The group's origins in Sydney's western suburbs impacted the music they produced.[11][12] The western suburbs of Sydney are "traditionally regarded as real people, working-class, underprivileged and crime-ridden," and have substantial immigrant communities. These suburbs have significantly less access to the cultural and social capital of those in more affluent, serviced suburbs, creating space for a different cultural form, that of underground hip-hop. Sound Unlimited publicly declares their underground status in their album title, "A Postcard from the Edge of the Under-side."[13]

Despite major label support, the group initially received some criticism from the Australian hip hop community[5] as their music was said to be "slick and heavily instrumental" and also because of claims by the band to represent Sydney Hip Hop.[14] They have contributed to the Australian Hip Hop scene due to supporting several other bands. The group supported acts such as Public Enemy, New Kids on the Block and De La Soul during their Australian tours, including opening for Public Enemy during their 1992 Australian tour.[10] They also performed at the Big Day Out Music Festival.[15]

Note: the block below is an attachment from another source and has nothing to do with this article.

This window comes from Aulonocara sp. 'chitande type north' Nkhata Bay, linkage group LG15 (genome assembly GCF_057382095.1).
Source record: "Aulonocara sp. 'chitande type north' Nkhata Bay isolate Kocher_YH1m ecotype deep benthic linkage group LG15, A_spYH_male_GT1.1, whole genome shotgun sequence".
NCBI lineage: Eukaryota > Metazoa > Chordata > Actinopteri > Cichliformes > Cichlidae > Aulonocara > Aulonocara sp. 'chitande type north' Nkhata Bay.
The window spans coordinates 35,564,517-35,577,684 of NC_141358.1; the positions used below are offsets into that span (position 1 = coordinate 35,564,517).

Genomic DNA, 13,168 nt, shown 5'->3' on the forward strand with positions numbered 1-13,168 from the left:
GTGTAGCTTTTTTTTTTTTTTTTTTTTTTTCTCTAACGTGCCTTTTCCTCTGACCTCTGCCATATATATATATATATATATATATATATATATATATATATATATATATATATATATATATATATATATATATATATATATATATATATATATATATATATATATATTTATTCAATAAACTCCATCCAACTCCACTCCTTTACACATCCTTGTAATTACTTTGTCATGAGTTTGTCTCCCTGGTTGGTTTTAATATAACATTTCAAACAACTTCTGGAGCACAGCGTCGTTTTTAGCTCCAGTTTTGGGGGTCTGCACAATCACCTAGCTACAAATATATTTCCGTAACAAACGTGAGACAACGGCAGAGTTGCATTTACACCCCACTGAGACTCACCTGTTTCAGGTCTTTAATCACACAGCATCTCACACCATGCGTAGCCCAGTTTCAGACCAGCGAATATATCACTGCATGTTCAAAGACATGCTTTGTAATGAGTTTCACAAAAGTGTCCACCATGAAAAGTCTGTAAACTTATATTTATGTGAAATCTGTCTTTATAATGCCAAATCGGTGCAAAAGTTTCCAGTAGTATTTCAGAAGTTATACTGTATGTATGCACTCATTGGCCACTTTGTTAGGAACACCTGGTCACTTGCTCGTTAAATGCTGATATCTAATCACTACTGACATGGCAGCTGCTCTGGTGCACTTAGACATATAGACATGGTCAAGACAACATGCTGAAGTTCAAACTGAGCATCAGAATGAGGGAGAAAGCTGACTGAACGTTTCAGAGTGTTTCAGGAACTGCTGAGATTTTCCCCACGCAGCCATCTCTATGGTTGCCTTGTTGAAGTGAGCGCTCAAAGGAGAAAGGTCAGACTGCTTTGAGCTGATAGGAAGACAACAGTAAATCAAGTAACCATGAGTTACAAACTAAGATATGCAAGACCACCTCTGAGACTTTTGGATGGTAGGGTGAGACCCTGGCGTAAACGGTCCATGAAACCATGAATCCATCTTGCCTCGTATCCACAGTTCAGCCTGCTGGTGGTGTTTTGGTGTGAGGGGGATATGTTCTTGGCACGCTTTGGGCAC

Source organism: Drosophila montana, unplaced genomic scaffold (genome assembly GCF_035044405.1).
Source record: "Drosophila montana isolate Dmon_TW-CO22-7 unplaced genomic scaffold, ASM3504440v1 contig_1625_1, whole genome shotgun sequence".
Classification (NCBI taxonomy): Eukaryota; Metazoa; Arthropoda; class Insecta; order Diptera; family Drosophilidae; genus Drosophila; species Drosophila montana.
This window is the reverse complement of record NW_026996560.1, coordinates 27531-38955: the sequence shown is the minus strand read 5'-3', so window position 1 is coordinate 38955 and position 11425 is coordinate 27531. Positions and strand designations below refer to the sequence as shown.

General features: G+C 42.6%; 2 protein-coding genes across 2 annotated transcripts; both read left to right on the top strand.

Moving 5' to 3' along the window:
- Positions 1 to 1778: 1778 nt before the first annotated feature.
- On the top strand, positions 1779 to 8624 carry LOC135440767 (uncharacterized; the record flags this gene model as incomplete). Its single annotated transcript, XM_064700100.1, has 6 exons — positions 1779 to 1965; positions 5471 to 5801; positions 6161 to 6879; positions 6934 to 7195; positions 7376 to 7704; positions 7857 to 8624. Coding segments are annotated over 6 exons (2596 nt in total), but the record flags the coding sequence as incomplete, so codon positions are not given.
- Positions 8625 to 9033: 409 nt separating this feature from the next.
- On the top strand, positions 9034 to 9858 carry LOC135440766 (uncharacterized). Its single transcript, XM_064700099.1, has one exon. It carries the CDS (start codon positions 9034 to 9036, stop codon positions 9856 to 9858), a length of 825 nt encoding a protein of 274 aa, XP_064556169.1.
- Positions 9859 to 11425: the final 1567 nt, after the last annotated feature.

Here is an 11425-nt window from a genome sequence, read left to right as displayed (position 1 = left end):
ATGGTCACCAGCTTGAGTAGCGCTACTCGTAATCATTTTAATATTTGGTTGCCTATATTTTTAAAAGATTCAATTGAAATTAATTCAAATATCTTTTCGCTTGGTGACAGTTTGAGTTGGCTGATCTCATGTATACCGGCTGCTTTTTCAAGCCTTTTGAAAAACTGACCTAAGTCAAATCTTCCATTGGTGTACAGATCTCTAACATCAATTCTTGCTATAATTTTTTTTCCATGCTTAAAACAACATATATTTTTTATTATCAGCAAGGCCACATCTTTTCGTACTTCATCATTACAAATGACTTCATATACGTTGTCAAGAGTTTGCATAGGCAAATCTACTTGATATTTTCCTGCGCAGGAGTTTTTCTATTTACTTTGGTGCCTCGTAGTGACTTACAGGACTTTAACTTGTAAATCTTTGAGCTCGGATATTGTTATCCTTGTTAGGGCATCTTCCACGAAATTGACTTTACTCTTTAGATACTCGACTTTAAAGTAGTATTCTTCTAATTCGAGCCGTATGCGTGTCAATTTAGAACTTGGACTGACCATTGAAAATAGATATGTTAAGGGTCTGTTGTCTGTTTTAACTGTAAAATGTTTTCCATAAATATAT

The group split up in 1994, with Rosano and Tina forming the UK-based acid jazz band Renegade Funktrain with Tina's husband, Derek Antunes (a former drummer for New Kids on the Block's touring band).[16]